I'm also curious what GPS you used. The similarity in the elevation curves indicates to me that your GPS has a barometric altimeter?
 

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smilinsteve said:
I'm curious what program you used with the "compare two items" feature?
I'm also curious what GPS you used. The similarity in the elevation curves indicates to me that your GPS has a barometric altimeter?

Looks like Garmin Training Center
 

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My GPS has helped me out tremendously.
I LOVE the "virtual partner" feature that lets me race myself. I keep updating my best time, and try to beat it.
I am a data whore too, HRM, cadence(roadbike), altitude gain/loss, Cal burned. it motivates me to keep riding farther and faster.
 

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luap said:
Nerdy is the word for me - I stumbled on a forum how to mod a car GPS into a windows Bike GPS (by chance the model I had) . So I biked all the surrounding GPX tracks I could find next to my home, mainly found on GPSIES - ruined my cheapo MTB from all the riding and bought a MTB for a price that 2 years ago I would have never ever spent on.
Its neat to ride tracks found on the internet, neat to view the logged data, neat to race against yourself and keep track of your performance.
I'm playing around now with video and syncing to the GPX file:

As its winter I'm taking a MTB break but use the GPS for skiing - I was always wondering what speeds I was skiing at - now l know
http://www.youtube.com/watch?v=9GgnQz0__nE

Also thinking of buying a ERGO home trainer bike. You can load the GPX files and ride the tours you logged - not sure how good it works as its pretty new. If anyone has any experience would be great to hear.
That video is funny, I hope you weren't hurt.:D

What a dumb ass that guy was, no idea to get single file, in fact he remained indecisive, leaving you to guess and try to stop.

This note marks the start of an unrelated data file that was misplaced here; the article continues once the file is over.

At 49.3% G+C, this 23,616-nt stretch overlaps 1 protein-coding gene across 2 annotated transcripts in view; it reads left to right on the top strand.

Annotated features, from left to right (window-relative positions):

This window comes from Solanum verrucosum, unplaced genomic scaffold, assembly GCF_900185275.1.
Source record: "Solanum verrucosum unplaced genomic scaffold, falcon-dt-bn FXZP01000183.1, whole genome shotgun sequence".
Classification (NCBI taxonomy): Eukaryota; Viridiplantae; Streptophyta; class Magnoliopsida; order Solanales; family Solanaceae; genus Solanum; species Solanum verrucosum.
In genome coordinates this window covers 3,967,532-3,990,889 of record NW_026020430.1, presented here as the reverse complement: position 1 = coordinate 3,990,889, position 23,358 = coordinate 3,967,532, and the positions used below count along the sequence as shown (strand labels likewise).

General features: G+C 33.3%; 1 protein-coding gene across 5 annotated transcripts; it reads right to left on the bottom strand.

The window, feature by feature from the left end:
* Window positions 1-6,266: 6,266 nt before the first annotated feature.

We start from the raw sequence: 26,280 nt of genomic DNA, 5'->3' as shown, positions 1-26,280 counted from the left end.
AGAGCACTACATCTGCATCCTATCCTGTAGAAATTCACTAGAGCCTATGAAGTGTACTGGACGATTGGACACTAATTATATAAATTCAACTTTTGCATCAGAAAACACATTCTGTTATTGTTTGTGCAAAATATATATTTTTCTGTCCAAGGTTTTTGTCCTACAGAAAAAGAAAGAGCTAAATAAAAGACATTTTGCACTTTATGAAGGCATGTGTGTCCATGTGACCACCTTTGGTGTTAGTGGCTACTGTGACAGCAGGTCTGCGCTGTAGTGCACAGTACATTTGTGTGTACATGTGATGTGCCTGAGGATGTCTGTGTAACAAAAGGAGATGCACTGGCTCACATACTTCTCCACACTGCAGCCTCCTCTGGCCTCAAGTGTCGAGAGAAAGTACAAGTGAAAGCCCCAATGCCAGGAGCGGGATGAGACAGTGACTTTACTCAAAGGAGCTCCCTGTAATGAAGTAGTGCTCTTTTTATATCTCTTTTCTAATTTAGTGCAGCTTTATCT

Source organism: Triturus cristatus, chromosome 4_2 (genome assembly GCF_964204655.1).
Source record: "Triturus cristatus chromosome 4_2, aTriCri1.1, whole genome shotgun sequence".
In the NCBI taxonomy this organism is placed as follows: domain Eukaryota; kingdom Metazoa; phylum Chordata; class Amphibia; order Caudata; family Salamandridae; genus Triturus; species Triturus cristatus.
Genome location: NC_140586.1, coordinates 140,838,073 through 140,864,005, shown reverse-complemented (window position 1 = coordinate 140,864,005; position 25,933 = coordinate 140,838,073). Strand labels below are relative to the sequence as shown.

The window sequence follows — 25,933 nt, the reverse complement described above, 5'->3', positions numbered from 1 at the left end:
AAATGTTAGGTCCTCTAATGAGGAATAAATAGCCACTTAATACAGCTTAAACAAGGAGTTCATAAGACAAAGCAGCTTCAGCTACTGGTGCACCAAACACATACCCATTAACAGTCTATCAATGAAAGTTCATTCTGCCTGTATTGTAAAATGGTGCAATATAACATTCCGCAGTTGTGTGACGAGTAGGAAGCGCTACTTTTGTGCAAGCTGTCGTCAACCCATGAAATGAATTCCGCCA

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trail rat
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smilinsteve said:
I'm curious what program you used with the "compare two items" feature?
I'm also curious what GPS you used. The similarity in the elevation curves indicates to me that your GPS has a barometric altimeter?
Yes, Garmin Training Center; that one graphic ability is the only reason I keep using it. None of the other three packages I use let me do that.

Those tracks are from a 305, I now have a 705 for riding and yes, both have the barometric altimeter. I also have a 60CSx that I used to ride with when I needed to use it for navigation, but the 705 does that for me now. The 60CSx is used in my truck and for trail building / surveys / reroutes where I need the most accurate tracks due to its helix antenna.
 

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Two Tired
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Having a GPS has helped me a lot. I keep track of all my rides which allows me to build consolidated maps and compare routes over time. For me, having the data builds a bit of "self competition" to see if I can do better than my previous best. I suppose you could do the basics with a simple Cateye (or equivalent), but then you have to make sure you are comparing apples to apples and you only have the final totals. I think having good software makes all the difference. I use SportTracks and TopoFusion and I think both programs are excellent. I have been completely unimpressed with the Garmin software.

With the GPS, I have the totals but I can also look at a particular section and extract the data of interest. For example, there is a steep shortish hill that is between my starting point and several trails. I can track just this section to measure progress regardless of which combination of trails I ride each time. Knowing my personal record gives me an easy target to shoot for.

It also allows you to measure distance, time, ascent, number of rides, etc. over time. It is easy to compare by week, month, year, etc. This may be way nerdy, but sometimes it is the thing that gets you out on the bike when you might not otherwise feel like it.

My friends that don't have a GPS seem to like to see where they rode and time and elevation profiles. I probably get added to some rides lists since I always contribute the ride info back to the group.

I don't have a lot of racing experience, but I did prep for a race once by "dot racing" some practice runs. This helped me focus on places where I needed to put in some extra effort. It seemed to pay off.

I also think the weight of the GPS helps me build stronger legs! ;)
 

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Not sure that it's helped my riding per say but definitely has helped motivate me to do some exploring off the beaten path. None the less I collected a ton of data this past season while riding and am just now starting to really play around with it. WOW lots of fun to be had this winter.